The Surratt Boarding House in Washington, D.C. is one of two locations owned by the Surratts connected to the assassination of Abraham Lincoln in 1865. The Surratts were active supporters of the Confederacy. It is through them that John Wilkes Booth met several of the conspirators and worked out their plans. This boarding house is where the early plan of kidnapping the president was put together.
A Confederate House in a Union City
The Surratt Boarding House in Washington DC
was the second home-business established by the Surratt family. The first was the Surratt Tavern in Maryland built by John Surratt, Sr. after a fire
destroyed their previous home (see CLIO entry for “Surratt House Museum (Surratt Tavern), Maryland). After John Sr. died in 1862, Mary E. Surratt
rented the tavern out to another man and moved to the Boarding House with her
daughter in 1864. Mary’s son, John Jr.
began working as a Confederate agent (some say spy) during the Civil War. John Wilkes Booth, Confederate actor and
assassin of Abraham Lincoln, became a friend to John Jr. in early 1865 and a
frequent guest at the boarding house.
Other co-conspirators also began visiting the boarding house. It is here, just a few blocks away from
Ford’s Theatre, that much of Booth’s plotting against Lincoln was formulated.
A Base for Treason
John Wilkes Booth began his plot in late 1864. One of his earliest recruits was the
Confederate agent, John Surratt, Jr., whose mother owned two buildings that
could be used in Booth’s plans. The
buildings were used to supply weapons, horses, and other materials. Booth’s original plan was to kidnap President
Lincoln, transport him to Richmond,
and force the release of Confederate prisoners.
He assembled six co-conspirators:
Samuel Arnold, George Atzerodt, David Herold, Michael O’Laughlen, Lewis
Powell (aka Paine, Payne), and John Surratt.
Their first attempt was on March 17, 1865. They would seize Lincoln during a play at
a hospital. Lincoln never showed and that plot failed as
did others. The surrender of Confederate
General Robert E. Lee on April 9 and Lincoln’s
subsequent speech suggesting rights for blacks was enough for Booth to change
his plans from kidnapping to murder.
Three days later, on April 14, as part of a larger plot to replace the
entire head of the US
government, Booth killed Lincoln
at Ford’s Theatre.
Booth escaped the capital on horse, riding hard despite his
broken left leg. His first stop was the
Surratt Tavern in Surrattsville,
Maryland, where he changed
horses, ate dinner, and received fresh weapons and other supplies. The Tavern was part of a well-known route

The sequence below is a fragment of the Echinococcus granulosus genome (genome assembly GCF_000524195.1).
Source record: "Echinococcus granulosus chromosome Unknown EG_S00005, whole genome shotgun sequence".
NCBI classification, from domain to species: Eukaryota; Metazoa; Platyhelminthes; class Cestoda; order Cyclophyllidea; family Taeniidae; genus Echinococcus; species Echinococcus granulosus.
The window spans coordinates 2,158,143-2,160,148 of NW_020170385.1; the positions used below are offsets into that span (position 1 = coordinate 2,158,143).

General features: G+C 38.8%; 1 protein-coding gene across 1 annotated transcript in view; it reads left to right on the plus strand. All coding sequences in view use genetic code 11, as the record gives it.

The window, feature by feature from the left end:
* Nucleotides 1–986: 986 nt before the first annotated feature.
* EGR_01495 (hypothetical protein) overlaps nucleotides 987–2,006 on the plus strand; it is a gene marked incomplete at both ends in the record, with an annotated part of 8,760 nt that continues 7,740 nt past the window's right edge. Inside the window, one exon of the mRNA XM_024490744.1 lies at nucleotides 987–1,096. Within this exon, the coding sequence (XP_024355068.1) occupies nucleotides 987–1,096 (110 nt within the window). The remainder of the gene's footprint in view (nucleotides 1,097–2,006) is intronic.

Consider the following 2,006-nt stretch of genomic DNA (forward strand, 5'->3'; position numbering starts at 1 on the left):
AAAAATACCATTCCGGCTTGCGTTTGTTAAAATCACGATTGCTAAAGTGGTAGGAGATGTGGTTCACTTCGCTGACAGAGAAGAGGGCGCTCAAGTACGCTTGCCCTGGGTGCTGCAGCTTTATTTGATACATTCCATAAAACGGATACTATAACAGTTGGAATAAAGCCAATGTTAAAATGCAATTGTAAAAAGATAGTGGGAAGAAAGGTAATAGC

into the deeper south where Confederates could find aid and comfort. Booth expected to be greeted as a hero, but
he never got there. Slowed down by
injury, Booth was surrounded and killed at Garrett’s Farm on April 26.
Fall of the House of Surratt
Immediately after the shooting at Ford’s Theatre, soldiers
began an investigation and manhunt for Booth.
John Surratt was a known friend of Booth’s, so soldiers searched in vain
for them at the Surratt Boarding House.
John Surratt lost interest in the conspiracy group and had left town
days before; he was not part of the assassination plot. A return visit by soldiers on April 17 did
turn up a man who matched the description of the man who attempted to kill
Secretary of State Seward, Lewis Powell.
Suspicious behavior by Powell and Mary Surratt led to further searches
and evidence of their connection to the plot.
Everyone in the house was arrested.
As a result of the Lincoln
assassination trials, Powell was one of several conspirators convicted and
hanged. Mary Surratt was also convicted
of conspiracy, despite concerns over the depth of her knowledge and degree of
participation in the assassination, and became the first woman ever executed by
the federal government. She too was
hanged. President Johnson supported Mary
Surratt’s sentence, referring to the Boarding House as “the nest that hatched
the egg.” John Surratt, Jr. was caught
in Egypt and tried in 1867
for conspiracy to assassinate Lincoln,
but he was found not guilty and released.
The Surratt Boarding House structure still exists
today. It is part of the capital’s “Chinatown” district and serves as one of the area’s Asian-food
restaurants, called the “Wok and Roll Restaurant.”